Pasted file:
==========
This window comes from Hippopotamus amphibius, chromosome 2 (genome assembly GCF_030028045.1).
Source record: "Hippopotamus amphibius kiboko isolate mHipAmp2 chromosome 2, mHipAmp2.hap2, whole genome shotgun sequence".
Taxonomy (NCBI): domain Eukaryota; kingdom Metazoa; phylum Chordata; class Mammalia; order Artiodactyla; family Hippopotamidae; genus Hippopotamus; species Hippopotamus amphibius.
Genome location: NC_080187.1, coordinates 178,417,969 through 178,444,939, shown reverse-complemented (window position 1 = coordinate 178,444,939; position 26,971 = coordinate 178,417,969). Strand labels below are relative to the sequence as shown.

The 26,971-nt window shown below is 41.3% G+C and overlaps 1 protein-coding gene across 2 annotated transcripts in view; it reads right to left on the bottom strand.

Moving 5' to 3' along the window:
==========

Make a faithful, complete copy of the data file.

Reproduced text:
This window comes from Hippopotamus amphibius, chromosome 2 (genome assembly GCF_030028045.1).
Source record: "Hippopotamus amphibius kiboko isolate mHipAmp2 chromosome 2, mHipAmp2.hap2, whole genome shotgun sequence".
Taxonomy (NCBI): domain Eukaryota; kingdom Metazoa; phylum Chordata; class Mammalia; order Artiodactyla; family Hippopotamidae; genus Hippopotamus; species Hippopotamus amphibius.
Genome location: NC_080187.1, coordinates 178,417,969 through 178,444,939, shown reverse-complemented (window position 1 = coordinate 178,444,939; position 26,971 = coordinate 178,417,969). Strand labels below are relative to the sequence as shown.

The 26,971-nt window shown below is 41.3% G+C and overlaps 1 protein-coding gene across 2 annotated transcripts in view; it reads right to left on the bottom strand.

Moving 5' to 3' along the window: